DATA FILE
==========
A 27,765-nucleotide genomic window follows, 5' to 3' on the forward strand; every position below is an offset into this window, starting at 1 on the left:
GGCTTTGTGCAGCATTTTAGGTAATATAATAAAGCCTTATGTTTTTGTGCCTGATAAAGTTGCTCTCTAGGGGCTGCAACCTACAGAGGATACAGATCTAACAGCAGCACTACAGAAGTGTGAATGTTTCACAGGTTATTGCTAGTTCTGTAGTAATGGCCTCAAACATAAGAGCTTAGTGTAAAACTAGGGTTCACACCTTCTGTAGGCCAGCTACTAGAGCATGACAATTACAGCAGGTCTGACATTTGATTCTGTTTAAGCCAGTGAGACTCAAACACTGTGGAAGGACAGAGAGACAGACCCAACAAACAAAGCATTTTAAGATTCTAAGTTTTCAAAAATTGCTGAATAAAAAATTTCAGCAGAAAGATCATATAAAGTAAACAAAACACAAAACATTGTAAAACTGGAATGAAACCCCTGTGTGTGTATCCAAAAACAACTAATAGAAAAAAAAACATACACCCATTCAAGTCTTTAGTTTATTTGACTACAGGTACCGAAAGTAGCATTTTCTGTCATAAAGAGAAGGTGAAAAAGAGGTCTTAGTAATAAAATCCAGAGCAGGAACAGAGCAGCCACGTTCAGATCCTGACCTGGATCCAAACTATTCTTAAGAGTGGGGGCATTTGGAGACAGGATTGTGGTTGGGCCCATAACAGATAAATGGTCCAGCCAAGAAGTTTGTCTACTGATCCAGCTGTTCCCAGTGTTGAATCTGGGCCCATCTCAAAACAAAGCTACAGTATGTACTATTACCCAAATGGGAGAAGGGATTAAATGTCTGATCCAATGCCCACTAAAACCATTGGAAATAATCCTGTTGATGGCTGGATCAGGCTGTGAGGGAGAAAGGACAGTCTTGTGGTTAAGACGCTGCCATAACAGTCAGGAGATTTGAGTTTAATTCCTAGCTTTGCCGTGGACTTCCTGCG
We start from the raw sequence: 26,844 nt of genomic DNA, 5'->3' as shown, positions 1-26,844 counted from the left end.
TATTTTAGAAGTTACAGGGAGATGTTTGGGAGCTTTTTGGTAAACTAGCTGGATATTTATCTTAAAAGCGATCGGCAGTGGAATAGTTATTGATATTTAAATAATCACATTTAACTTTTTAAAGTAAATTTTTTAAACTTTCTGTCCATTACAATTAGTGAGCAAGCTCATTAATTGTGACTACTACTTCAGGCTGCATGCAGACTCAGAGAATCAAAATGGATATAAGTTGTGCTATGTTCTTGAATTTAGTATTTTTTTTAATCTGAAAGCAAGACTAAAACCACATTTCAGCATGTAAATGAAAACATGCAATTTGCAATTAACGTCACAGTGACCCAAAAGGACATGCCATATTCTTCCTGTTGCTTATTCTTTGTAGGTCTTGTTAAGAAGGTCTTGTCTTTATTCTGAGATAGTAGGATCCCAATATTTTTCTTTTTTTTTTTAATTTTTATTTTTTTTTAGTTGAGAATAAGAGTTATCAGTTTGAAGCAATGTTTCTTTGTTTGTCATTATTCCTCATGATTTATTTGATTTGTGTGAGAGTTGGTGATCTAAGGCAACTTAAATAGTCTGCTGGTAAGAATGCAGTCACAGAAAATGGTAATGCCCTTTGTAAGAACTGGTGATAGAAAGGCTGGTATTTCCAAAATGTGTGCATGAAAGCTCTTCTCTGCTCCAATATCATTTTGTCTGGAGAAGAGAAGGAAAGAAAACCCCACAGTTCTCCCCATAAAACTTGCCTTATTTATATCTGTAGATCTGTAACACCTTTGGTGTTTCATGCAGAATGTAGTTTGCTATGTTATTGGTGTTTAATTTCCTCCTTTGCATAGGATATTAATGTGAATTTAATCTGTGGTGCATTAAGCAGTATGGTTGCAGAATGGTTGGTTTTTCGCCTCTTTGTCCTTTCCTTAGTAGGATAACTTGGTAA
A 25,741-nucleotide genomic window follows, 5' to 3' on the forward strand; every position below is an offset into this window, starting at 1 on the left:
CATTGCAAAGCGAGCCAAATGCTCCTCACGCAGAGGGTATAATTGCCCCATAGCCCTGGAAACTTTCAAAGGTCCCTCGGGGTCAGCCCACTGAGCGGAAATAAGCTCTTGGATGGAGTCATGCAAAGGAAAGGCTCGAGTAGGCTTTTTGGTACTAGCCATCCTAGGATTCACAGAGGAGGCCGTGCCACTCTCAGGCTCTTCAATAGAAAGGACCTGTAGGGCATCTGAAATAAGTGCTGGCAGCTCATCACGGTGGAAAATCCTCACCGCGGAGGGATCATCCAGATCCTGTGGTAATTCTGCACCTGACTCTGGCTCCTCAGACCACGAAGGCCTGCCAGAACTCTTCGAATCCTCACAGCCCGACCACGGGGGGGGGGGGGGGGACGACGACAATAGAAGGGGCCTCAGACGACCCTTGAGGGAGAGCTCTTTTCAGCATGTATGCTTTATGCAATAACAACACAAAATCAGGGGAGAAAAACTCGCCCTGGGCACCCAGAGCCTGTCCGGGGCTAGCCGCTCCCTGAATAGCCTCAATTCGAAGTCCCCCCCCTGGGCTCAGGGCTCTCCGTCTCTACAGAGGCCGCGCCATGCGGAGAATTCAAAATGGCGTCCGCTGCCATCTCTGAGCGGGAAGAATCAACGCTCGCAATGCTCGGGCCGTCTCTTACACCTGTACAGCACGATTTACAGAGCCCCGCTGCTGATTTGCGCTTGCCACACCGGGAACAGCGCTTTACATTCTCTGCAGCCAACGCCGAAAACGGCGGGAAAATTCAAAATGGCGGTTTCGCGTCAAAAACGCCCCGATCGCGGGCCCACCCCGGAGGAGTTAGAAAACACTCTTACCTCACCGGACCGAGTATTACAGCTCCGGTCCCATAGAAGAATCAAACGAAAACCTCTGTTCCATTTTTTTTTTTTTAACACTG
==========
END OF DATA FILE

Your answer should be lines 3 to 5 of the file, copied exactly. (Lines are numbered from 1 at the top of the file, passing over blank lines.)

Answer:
We start from the raw sequence: 26,844 nt of genomic DNA, 5'->3' as shown, positions 1-26,844 counted from the left end.
TATTTTAGAAGTTACAGGGAGATGTTTGGGAGCTTTTTGGTAAACTAGCTGGATATTTATCTTAAAAGCGATCGGCAGTGGAATAGTTATTGATATTTAAATAATCACATTTAACTTTTTAAAGTAAATTTTTTAAACTTTCTGTCCATTACAATTAGTGAGCAAGCTCATTAATTGTGACTACTACTTCAGGCTGCATGCAGACTCAGAGAATCAAAATGGATATAAGTTGTGCTATGTTCTTGAATTTAGTATTTTTTTTAATCTGAAAGCAAGACTAAAACCACATTTCAGCATGTAAATGAAAACATGCAATTTGCAATTAACGTCACAGTGACCCAAAAGGACATGCCATATTCTTCCTGTTGCTTATTCTTTGTAGGTCTTGTTAAGAAGGTCTTGTCTTTATTCTGAGATAGTAGGATCCCAATATTTTTCTTTTTTTTTTTAATTTTTATTTTTTTTTAGTTGAGAATAAGAGTTATCAGTTTGAAGCAATGTTTCTTTGTTTGTCATTATTCCTCATGATTTATTTGATTTGTGTGAGAGTTGGTGATCTAAGGCAACTTAAATAGTCTGCTGGTAAGAATGCAGTCACAGAAAATGGTAATGCCCTTTGTAAGAACTGGTGATAGAAAGGCTGGTATTTCCAAAATGTGTGCATGAAAGCTCTTCTCTGCTCCAATATCATTTTGTCTGGAGAAGAGAAGGAAAGAAAACCCCACAGTTCTCCCCATAAAACTTGCCTTATTTATATCTGTAGATCTGTAACACCTTTGGTGTTTCATGCAGAATGTAGTTTGCTATGTTATTGGTGTTTAATTTCCTCCTTTGCATAGGATATTAATGTGAATTTAATCTGTGGTGCATTAAGCAGTATGGTTGCAGAATGGTTGGTTTTTCGCCTCTTTGTCCTTTCCTTAGTAGGATAACTTGGTAA
A 25,741-nucleotide genomic window follows, 5' to 3' on the forward strand; every position below is an offset into this window, starting at 1 on the left: